A rather interesting study states that the plaque on the teeth of Neanderthals indicates both meals and kisses.
You can find out a lot about Neanderthals in the plaque on their teeth, apparently, and researchers hae determined in a new study a couple of interesting things: one is that their diets were very different depending on the individual, and another is that they made out with their human cousins. Scientists studied bits of food and microbes in the mouths of Neanderthals, which is easy to do since they obviously never went to the dentist and thus it makes for an interesting portal into their daily lives.
And scientists have lots of Neanderthal teeth in the fossil record to examine, with complete jaws of teeth in some cases. Keith Dobney, an archaeologist at the University of Liverpool, and colleagues looked at plaque and tartar from Neanderthals living in Europe about 50,000 years ago, and found a surprisingly varied diet depending on the individual.
One individual from Belgium appeared to eat mostly meat, which jives with what scientists generally understood about Neanderthals. But what surprised them is to find that Neanderthals in Spain that were examined ate no meat at all, preferring pine nuts, mushrooms and moss to meat.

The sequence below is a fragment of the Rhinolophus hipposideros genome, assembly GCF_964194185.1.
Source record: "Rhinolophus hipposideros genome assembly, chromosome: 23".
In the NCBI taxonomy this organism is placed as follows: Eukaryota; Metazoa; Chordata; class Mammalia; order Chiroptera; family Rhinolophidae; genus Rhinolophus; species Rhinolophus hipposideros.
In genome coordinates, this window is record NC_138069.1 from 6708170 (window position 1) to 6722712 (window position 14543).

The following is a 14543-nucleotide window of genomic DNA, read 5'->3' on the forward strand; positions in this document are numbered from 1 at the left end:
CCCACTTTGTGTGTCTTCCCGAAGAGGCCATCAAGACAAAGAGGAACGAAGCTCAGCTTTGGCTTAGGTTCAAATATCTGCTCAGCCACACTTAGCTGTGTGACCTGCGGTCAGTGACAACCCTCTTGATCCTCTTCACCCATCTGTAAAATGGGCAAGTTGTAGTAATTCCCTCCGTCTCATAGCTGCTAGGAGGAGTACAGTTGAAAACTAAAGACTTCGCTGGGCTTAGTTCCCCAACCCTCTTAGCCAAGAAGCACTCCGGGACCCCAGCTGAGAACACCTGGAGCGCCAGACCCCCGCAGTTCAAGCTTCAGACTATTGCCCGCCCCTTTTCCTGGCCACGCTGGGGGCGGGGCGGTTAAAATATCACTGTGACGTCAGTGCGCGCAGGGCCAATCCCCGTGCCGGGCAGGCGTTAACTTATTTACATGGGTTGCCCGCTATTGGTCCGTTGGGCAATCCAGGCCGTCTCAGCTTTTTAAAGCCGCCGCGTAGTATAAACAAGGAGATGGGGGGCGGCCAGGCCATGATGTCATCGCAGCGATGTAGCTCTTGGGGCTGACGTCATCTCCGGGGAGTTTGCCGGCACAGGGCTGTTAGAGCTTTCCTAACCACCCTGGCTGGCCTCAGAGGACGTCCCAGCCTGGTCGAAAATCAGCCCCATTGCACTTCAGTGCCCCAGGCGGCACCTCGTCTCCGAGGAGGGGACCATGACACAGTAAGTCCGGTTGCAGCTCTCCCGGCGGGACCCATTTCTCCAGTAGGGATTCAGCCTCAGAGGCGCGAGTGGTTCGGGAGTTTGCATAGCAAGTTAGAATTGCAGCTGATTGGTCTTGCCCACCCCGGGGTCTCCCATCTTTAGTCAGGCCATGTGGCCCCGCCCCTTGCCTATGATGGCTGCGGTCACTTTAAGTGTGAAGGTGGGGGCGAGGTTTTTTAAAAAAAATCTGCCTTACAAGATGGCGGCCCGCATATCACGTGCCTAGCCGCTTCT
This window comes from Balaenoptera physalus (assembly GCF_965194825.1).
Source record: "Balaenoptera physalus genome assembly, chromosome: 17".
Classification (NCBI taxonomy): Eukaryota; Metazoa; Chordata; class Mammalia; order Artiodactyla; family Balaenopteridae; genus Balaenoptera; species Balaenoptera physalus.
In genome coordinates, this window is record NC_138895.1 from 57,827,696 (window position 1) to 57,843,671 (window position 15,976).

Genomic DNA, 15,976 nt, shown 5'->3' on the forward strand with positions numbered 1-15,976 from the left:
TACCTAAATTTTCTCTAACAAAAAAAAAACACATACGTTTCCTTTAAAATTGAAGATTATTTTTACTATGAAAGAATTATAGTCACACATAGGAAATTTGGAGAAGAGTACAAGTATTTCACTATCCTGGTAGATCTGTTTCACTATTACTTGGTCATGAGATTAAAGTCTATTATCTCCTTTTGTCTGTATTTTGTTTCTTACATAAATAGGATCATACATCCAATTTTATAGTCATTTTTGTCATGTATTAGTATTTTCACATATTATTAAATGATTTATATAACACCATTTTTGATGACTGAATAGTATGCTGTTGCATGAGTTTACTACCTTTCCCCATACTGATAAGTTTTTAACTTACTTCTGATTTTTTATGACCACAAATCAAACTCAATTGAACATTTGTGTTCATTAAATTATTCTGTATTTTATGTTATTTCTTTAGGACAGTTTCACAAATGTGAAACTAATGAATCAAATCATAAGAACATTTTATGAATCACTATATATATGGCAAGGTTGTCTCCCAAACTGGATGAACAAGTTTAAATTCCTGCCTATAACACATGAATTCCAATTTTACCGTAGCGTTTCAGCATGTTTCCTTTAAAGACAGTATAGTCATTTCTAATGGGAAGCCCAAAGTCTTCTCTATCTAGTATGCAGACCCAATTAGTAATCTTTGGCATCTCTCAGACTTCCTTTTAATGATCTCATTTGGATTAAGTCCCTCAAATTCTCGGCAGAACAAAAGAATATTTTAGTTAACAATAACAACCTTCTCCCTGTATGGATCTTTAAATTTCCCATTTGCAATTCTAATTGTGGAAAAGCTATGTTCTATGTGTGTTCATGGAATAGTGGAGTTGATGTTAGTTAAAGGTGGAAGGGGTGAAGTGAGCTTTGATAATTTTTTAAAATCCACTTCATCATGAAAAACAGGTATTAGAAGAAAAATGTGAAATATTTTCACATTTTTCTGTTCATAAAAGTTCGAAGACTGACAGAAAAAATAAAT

But another possibly even more fascinating discovery hints at the relationship between Neanderthals and humans: scientists found that they shared some of the microbes of humans in their mouths, indicating that they were kissing, or at the very least food sharing. It suggests a much more intimate relationship than scientists imagined between the two groups.
“Dental plaque traps microorganisms that lived in the mouth and pathogens found in the respiratory and gastrointestinal tract, as well as bits of food stuck in the teeth – preserving the DNA for thousands of years,” said lead author Dr Laura Weyrich, from the University of Adelaide’s Australian Centre for Ancient DNA (ACAD) and Dental School.
“Genetic analysis of that DNA ‘locked-up’ in plaque, represents a unique window into Neandertal lifestyle – revealing new details of what they ate, what their health was like and how the environment impacted their behaviour.”
“We found that the Neandertals from Spy Cave consumed woolly rhinoceros and European wild sheep, supplemented with wild mushrooms. Those from El Sidrón Cave on the other hand showed no evidence for meat consumption, but appeared instead to have a largely vegetarian diet, comprising pine nuts, moss, mushrooms and tree bark – showing quite different lifestyles between the two groups” said Professor Alan Cooper, Director of ACAD..”